SPAM AND THE INDIAN LEGAL POSITON
Originally published in the Corporate Counsel section of the Economic Times (India’s leading business daily) on February 15, 2004
INTRODUCTION: WHAT IS SPAM?
We’ve all got a lot of it, without ever asking for it, and despite the fact that its free, we don’t want any more of it. We’re talking about ‘spam’.
‘Spam’ may be defined as unsolicited bulk e-mail sent for commercial and marketing purposes. Almost anyone who has a web-based email account would have received innumerable amounts of spam mail, which attempt to sell anything from low mortgage rates to pornography to miraculous cures for weight loss.
WHY SPAM NEEDS TO BE REGULATED
Spam is undesirable for several reasons: Spam mails are useless - containing information that we would usually never need, and products that we would even less likely purchase. Spam mails are also a headache, as we would require deleting them to ensure that our email accounts do not exceed the maximum permitted storage size.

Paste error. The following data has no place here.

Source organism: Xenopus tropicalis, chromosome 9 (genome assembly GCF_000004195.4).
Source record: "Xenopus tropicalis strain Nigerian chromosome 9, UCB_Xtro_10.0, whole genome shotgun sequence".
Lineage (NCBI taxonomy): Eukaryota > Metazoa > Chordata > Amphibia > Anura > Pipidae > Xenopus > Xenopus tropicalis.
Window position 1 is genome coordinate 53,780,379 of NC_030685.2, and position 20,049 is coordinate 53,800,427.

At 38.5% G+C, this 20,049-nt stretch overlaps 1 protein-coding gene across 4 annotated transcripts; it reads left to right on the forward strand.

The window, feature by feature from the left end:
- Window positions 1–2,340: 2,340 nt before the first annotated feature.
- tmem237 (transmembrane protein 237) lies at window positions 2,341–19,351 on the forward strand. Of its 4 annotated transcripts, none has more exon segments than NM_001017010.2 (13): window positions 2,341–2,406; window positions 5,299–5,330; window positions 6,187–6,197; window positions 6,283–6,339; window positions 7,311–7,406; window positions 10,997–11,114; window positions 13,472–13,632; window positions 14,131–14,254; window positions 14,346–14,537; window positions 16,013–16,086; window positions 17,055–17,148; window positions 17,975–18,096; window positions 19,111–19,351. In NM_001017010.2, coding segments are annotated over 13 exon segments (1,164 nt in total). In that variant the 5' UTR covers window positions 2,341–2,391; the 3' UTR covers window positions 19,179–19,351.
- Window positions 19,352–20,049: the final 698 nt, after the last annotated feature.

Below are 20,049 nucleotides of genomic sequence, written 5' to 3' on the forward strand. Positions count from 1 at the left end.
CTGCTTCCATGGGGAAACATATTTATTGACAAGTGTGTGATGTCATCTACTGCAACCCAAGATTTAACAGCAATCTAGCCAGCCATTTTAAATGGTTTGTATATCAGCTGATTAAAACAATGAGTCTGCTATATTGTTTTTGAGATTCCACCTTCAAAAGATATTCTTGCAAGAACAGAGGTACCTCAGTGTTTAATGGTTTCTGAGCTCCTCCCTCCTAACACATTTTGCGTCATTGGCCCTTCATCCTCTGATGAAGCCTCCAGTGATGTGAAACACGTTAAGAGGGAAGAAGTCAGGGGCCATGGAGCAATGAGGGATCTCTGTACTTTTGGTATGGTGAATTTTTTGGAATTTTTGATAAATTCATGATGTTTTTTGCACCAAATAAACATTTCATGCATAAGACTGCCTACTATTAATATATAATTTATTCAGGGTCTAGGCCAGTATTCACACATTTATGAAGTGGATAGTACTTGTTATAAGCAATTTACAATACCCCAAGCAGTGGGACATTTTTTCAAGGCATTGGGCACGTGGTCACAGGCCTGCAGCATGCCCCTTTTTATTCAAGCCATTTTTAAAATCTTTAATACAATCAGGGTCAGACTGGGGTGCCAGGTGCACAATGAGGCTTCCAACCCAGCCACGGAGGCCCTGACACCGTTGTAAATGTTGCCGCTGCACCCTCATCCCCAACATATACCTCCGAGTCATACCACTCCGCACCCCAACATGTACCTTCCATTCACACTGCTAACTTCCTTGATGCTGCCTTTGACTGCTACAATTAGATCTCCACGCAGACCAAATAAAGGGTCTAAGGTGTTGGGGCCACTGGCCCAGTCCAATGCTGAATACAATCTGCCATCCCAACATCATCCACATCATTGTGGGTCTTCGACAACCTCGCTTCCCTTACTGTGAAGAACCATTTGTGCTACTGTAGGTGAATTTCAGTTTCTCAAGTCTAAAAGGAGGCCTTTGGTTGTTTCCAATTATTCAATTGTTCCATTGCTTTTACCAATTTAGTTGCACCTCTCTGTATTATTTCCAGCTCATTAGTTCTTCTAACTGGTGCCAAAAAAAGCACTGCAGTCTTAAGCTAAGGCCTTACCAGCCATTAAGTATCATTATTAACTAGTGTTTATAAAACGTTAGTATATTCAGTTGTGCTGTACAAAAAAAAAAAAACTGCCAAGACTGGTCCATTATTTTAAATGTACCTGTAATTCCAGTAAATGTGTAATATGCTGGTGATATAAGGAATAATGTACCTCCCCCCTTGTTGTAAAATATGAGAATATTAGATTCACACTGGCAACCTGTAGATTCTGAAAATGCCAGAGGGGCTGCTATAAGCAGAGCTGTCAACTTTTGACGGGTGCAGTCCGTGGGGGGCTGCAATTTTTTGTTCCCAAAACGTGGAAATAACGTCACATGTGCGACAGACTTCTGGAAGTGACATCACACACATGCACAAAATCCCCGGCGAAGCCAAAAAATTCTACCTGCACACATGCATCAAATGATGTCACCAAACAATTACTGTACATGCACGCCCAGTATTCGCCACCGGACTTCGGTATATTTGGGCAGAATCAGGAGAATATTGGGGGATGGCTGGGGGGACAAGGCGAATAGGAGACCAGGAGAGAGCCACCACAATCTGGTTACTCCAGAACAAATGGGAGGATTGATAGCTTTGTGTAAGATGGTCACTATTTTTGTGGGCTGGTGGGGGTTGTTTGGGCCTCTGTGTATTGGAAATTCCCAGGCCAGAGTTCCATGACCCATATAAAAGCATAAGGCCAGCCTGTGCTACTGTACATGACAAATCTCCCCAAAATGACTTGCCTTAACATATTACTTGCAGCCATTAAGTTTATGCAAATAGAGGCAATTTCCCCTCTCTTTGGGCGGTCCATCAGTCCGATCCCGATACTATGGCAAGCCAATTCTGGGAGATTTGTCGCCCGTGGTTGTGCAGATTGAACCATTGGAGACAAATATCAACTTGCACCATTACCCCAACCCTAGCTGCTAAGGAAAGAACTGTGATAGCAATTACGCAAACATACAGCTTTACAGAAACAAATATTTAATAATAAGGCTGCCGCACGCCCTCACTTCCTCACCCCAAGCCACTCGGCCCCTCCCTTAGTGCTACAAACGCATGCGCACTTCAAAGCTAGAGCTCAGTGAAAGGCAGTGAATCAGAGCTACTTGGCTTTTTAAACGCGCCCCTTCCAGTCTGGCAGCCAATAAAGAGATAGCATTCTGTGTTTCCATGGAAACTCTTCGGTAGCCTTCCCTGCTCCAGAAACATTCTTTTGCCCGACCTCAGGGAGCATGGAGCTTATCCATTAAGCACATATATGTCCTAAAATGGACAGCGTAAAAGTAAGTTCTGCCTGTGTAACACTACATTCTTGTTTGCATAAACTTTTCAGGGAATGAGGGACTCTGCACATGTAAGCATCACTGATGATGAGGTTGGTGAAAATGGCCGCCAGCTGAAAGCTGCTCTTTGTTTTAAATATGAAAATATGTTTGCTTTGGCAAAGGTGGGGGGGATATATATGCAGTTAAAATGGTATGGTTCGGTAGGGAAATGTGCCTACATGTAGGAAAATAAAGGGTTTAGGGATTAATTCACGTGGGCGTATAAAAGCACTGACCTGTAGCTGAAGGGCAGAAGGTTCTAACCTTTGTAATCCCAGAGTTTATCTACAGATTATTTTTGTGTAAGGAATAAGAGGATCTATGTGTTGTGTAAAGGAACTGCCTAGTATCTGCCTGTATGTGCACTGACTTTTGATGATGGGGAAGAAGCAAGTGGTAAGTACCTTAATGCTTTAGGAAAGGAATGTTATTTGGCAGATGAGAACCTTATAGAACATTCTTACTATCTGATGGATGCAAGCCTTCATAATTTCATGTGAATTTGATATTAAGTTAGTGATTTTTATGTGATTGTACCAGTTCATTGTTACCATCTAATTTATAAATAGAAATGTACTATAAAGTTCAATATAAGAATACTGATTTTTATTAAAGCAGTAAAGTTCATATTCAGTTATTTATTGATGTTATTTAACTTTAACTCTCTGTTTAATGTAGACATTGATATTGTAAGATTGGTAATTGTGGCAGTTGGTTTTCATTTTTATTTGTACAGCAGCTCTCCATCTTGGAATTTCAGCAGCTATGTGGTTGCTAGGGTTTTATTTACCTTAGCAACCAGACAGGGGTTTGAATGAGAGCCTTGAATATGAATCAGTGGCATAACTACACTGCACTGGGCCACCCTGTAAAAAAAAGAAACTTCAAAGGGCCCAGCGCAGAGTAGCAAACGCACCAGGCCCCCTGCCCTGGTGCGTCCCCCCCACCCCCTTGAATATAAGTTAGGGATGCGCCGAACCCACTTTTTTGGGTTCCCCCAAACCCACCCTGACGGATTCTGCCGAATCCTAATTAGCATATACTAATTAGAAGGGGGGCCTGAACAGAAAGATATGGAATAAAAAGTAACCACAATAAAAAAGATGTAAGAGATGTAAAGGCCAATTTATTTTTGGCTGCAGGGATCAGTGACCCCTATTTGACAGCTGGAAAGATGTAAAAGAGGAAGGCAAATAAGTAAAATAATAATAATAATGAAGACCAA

Additionally, spamming results in ISPs facing slower server speeds and degraded response times from the ISP's mail exchanger service. Last but not the least, objectionable spam mail is sometimes well disguised and often so worded in the header that it looks like an ordinary mail – thereby causing quite a bit of embarrassment when pictures of unknown semi-clad women pop up on our computer screens!
An OECD Report estimates that the "worldwide cost to Internet subscribers of spam is in the vicinity of $ 12.5 billion a year". Not surprisingly, several countries have enacted laws to regulate, and in some cases prohibit, this technological ‘scourge’.
A. United States
Though several states in the United States already have their own legislations regulating spam, the only enacted federal legislation in the United States in force presently is the "Controlling the Assault of Non-Solicited Pornography and Marketing Act of 2003", popularly known as the CAN-SPAM Act.